## Enigma, Turing, Welchman and the Bombes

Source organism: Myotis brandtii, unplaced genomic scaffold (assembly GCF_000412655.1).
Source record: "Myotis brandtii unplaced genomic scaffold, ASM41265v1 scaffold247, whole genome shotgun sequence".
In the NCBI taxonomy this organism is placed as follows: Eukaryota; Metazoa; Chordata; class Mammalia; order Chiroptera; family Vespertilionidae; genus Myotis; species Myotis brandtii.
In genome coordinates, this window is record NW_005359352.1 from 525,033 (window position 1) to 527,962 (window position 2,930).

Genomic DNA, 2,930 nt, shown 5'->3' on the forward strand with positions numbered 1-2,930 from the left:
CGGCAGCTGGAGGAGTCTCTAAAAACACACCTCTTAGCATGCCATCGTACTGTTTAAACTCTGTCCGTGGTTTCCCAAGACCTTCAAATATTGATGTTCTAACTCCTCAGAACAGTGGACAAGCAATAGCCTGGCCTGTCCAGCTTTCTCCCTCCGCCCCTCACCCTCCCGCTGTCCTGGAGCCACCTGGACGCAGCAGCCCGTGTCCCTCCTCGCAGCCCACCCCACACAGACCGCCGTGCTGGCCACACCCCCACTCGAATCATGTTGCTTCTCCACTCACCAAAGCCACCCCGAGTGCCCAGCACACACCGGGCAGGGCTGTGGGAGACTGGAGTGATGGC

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 ALAN TURING, working at Bletchley Park, had formed the opinion that the solution (to 'Enigma') would not be found by creating a machine that replicated sixty Enigmas. His idea was to use rotors and wires that would simulate a series of Enigma rotors and pass an electrical current from one rotor to the next. However, rather than looking for the one correct rotor setting based on the indicators, as the Polish Bomba did, Turing’s machine would look for all the settings and disregard those that were incorrect. For example, if the assumed letter was "B" and the corresponding cipher letter was "N," Turing’s test register ignored any results that did not allow the electrical current to pass from "B" to "N." By disproving several thousand rotor settings, those remaining were possibly correct settings. Gordon Welchman, a mathematician and Fellow of Sidney Sussex College, Cambridge, was meanwhile working on another facet of the Enigma, the plugboard. Because the plugboard uses a cable to connect one letter to another, it automatically connects the second letter back with the first. If A is plugged into E, E is also plugged into A. With this knowledge, Gordon Welchman, who had already redeveloped Zygalskis perforated sheets for five rotors, designed a diagonal board to reduce the complexities posed by the Enigma’s plugboard.    With Welchman's board combined with Turing’s machine, the number of possible rotor settings would decrease from thousands to just a few. Harold "Doc" Keen, an engineer at British Tabulating Machines (BTM) converted Turing and Welchman’s ideas into working machines, but It took until August 1940 for the first operational machine (called a ‘bombe’) to be installed at Bletchley Park. The construction of the first ‘Bombe’ by BTM took two months but eventually the firm was able to produce one machine each week. A total of around two hundred Bombes for use in England were produced during the war years. As well as at Bletchley Park, some were installed at units located in nearby Wavendon House, Whaddon Hall, Gayhurst House, Adstock Manor, a farm at Drayton Parslow and, reportedly, at Woburn Abbey, home of the Duke of Bedford.    A basic bombe weighed a ton and was over six feet high, seven feet long, and two feet wide. It had thirty-six sets of three rotors. Within each set, the top drum represented the left rotor on Enigma; the middle, the centre rotor, and the bottom, the right rotor. The Bombe produced settings which attempted to complete an electrical circuit through each of the test registers and through the diagonal board. Most of the settings could not complete the path correctly and these were discarded. Those that succeeded caused the machine to stop and a reading of the rotor settings was taken.    When a correct setting had been recorded, the operators (who were mainly members of the Women’s Royal Naval Service or ‘Wrens’) moved on to the next message. It took ten minutes for the Wrens to change the wheel order for the next run and further half-hour or more to set up the new connections. One of the excellent guides at Bletchley Park describing Alan Turing's 'Bombe'. (Right) The front view of the rotors. (Above, and right, to the left of the picture) The connecting looms at the rear of the bombe. (Right, on the right-hand side of the picture, and below, on a bombe under reconstruction) The front view of the rotors on a bombe presently under reconstruction (left).